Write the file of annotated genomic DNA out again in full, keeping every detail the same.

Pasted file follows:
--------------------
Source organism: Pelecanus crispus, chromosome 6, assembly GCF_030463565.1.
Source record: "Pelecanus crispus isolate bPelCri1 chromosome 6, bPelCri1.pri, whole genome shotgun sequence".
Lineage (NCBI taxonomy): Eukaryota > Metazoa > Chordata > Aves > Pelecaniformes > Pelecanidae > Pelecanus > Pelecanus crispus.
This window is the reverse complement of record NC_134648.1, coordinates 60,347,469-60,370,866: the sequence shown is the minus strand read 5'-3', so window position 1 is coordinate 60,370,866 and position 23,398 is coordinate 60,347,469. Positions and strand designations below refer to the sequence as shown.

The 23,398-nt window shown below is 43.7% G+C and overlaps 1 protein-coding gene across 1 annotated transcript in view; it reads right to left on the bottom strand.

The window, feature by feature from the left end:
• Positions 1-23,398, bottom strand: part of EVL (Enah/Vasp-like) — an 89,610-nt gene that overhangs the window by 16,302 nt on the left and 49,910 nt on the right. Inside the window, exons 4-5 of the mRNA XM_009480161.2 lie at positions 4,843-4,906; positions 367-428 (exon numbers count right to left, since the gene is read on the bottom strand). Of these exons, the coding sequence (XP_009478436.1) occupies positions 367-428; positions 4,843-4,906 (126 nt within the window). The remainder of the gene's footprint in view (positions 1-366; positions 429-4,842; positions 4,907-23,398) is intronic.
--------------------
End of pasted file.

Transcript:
Source organism: Pelecanus crispus, chromosome 6, assembly GCF_030463565.1.
Source record: "Pelecanus crispus isolate bPelCri1 chromosome 6, bPelCri1.pri, whole genome shotgun sequence".
Lineage (NCBI taxonomy): Eukaryota > Metazoa > Chordata > Aves > Pelecaniformes > Pelecanidae > Pelecanus > Pelecanus crispus.
This window is the reverse complement of record NC_134648.1, coordinates 60,347,469-60,370,866: the sequence shown is the minus strand read 5'-3', so window position 1 is coordinate 60,370,866 and position 23,398 is coordinate 60,347,469. Positions and strand designations below refer to the sequence as shown.

The 23,398-nt window shown below is 43.7% G+C and overlaps 1 protein-coding gene across 1 annotated transcript in view; it reads right to left on the bottom strand.

The window, feature by feature from the left end:
• Positions 1-23,398, bottom strand: part of EVL (Enah/Vasp-like) — an 89,610-nt gene that overhangs the window by 16,302 nt on the left and 49,910 nt on the right. Inside the window, exons 4-5 of the mRNA XM_009480161.2 lie at positions 4,843-4,906; positions 367-428 (exon numbers count right to left, since the gene is read on the bottom strand). Of these exons, the coding sequence (XP_009478436.1) occupies positions 367-428; positions 4,843-4,906 (126 nt within the window). The remainder of the gene's footprint in view (positions 1-366; positions 429-4,842; positions 4,907-23,398) is intronic.